Tips for exercise motivation
After more than a year of taking precautions against COVID-19 and staying safer at home, many older adults may have fallen out of their pre-pandemic exercise routines. Though we all know the many health benefits that come with regular exercise, it can be difficult to find the motivation to get back into a routine. Below are a few tips to help you get motivated and moving again.
Make exercise fun
Exercise is not one-size-fits-all. Some people can walk on a treadmill for hours, while others need more exciting activities, like dancing or swimming, to keep their attention. Find physical activities that you enjoy, so that exercise is enjoyable, instead of a chore. Be sure to include all four types of exercise in your routine: endurance, strength, balance and flexibility. Varying your workouts will help to keep things interesting.
Start with a goal of being active for at least 30 minutes a day, then slowly increase your level of activity. If you can’t set aside a half-hour to work out, split your activities into 10-minute sessions and spread them throughout the day. If you find it difficult or boring to get started, combine physical activity with a task that’s already a part of your day, such as running errands or doing chores around the house.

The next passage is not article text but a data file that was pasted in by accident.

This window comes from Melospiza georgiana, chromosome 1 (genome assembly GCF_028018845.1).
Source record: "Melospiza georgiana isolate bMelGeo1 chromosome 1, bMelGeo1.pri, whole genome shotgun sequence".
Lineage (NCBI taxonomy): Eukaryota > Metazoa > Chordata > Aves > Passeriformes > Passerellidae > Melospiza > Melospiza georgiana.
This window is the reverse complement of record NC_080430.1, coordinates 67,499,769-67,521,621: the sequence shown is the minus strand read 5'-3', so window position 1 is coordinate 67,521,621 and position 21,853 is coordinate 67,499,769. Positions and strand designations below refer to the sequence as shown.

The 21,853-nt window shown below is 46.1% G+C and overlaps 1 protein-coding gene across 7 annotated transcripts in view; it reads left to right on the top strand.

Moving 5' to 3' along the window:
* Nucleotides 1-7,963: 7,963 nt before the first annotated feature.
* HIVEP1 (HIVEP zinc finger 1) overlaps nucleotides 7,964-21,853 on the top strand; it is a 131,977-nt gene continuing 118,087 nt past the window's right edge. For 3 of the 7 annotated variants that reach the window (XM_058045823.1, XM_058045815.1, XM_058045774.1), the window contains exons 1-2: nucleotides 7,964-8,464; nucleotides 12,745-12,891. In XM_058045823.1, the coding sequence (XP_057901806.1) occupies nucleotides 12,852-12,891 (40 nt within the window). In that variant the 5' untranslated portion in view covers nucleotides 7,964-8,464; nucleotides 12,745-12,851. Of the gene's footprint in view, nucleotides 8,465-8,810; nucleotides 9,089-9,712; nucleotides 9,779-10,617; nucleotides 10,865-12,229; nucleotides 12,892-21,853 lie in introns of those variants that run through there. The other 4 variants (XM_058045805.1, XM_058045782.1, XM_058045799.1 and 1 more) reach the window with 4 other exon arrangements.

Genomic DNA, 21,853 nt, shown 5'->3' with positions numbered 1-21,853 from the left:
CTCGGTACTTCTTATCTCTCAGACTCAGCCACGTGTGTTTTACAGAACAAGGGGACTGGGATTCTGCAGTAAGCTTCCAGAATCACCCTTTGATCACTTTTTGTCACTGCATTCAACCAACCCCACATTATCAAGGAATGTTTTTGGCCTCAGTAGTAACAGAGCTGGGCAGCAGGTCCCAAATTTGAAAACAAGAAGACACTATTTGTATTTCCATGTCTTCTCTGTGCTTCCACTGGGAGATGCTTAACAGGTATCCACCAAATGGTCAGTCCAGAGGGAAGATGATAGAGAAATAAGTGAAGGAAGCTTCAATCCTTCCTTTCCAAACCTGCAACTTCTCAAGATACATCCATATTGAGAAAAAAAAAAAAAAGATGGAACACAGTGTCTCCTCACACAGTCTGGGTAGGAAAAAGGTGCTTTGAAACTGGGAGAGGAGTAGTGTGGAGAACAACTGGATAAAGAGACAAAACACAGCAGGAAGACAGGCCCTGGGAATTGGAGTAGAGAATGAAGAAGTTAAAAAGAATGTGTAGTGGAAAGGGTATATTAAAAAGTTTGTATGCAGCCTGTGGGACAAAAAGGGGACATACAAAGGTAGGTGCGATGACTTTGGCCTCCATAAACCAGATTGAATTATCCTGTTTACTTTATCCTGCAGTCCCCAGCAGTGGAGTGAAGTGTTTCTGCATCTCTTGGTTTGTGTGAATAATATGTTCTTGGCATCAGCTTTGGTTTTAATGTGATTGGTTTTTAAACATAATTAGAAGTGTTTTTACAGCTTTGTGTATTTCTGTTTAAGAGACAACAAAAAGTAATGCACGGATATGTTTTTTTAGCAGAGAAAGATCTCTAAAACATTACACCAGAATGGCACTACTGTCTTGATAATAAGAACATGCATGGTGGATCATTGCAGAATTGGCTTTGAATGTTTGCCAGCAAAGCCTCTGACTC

Many people find that having an “exercise buddy” helps them to stay on track with their fitness goals. If you’re feeling low on motivation, call a friend to join you on a walk or sign up for group exercise classes at your local gym or senior center. If you’re meeting up with friends or family for a social gathering, set aside some time to be active with a group sport.
NOTE: Be safe and protect yourself against COVID-19. Be sure to follow all CDC guidelines and local advisories on masking and social distancing when exercising with others.
Stay on track
Keep track of your progress with a journal or tracking device, such as a pedometer or a fitness app on your smartphone. Celebrate your successes and note your improvements. When you hit a milestone, set a new goal and increase your level of activity to make sure your routine stays interesting.
Source: National Institute on Aging